As seen in [3], considering the same vortex asymptotics near as before,

(3.43) |

from the equations of motion we obtain and so that as ,

(3.44) |

For the behaviour at , we can actually take a limit on the above case (with ).

We first see that the power law behaviour at infinity (massless Higgs) is impossible, since doesn’t have a good limit. We can also check directly that the power law ansatz doesn’t solve the equations of motion.

Then we can take the of the massive Higgs case. From the condition (3.28), we have a nontrivial vacuum at

(3.45) |

We also have a trivial vacuum at (see also (3.33) for ), which is now a maximum of the potential. Thus we are now in the case of type 2 vortex in our classification.

The mass of the Higgs (around the nontrivial vacuum) is, from (3.39),

(3.46) |

We need this to be positive, so that is a minimum, not a maximum. This again imposes , which in turn, from the form of , implies that .

So the nontrivial behaviour at infinity is again given by the general form (3.78), and the coefficient would be fixed by the shooting method, by imposing that we have the correct behaviour (3.44) at .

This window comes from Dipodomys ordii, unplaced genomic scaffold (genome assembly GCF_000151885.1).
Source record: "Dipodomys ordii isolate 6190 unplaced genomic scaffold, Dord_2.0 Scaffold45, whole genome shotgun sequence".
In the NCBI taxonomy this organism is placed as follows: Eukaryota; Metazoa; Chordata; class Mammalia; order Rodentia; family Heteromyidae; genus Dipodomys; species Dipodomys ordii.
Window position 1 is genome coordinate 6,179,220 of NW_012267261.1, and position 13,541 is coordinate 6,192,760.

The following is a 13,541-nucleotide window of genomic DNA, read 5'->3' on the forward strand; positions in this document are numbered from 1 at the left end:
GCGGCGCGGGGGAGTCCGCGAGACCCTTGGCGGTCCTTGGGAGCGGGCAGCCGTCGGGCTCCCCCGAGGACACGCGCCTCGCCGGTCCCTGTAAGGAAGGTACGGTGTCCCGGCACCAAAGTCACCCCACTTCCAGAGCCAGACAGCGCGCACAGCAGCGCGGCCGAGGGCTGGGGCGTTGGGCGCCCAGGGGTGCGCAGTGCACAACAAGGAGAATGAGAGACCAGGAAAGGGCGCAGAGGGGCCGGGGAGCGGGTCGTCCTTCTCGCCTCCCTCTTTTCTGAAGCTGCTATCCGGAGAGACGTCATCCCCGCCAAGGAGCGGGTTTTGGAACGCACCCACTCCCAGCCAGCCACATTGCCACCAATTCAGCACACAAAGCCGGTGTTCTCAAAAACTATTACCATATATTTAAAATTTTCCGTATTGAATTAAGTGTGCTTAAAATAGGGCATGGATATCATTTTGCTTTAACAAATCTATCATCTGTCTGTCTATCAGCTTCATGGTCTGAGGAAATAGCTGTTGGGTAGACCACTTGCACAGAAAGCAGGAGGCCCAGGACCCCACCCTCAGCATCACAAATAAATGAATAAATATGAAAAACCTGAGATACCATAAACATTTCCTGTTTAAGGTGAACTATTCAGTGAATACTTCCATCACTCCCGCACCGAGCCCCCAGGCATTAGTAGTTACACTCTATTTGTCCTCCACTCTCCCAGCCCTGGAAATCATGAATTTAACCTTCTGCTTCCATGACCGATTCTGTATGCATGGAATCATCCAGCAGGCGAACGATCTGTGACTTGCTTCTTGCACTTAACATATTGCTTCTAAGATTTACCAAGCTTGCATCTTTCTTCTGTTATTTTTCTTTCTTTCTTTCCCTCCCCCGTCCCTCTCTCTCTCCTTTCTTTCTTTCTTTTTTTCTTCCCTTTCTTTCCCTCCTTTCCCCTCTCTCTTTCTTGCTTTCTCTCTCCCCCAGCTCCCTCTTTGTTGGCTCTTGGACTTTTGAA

Note that we cannot impose that goes over to the trivial vacuum at . This was what was assumed in [3], but it is incorrect, since this would not correspond to one of the cases (1, 2, 4 or 5) that we have described.

C.

The behaviour at is again given by (3.18), since that was independent of .

Now again there is no solution with massless Higgs, since doesn’t have a limit.

From the condition (3.28), we have an extremum at

(3.48) |

which requires (since now), but then from (3.39),

(3.49) |

so the extremum is actually a maximum. Indeed, in this case, the potential grows to a maximum and then drops without bound. Since there is no minimum of the potential, there is no nontrivial vacuum. In fact, since , , so the potential is unbounded from below.

Then at , we could only imagine that the field tends to the trivial vacuum, however then the equation of motion gives a contradiction,

(3.50) |

which is consistent with the fact that there is no vortex case corresponding to this possibility, according to our general analysis.

D.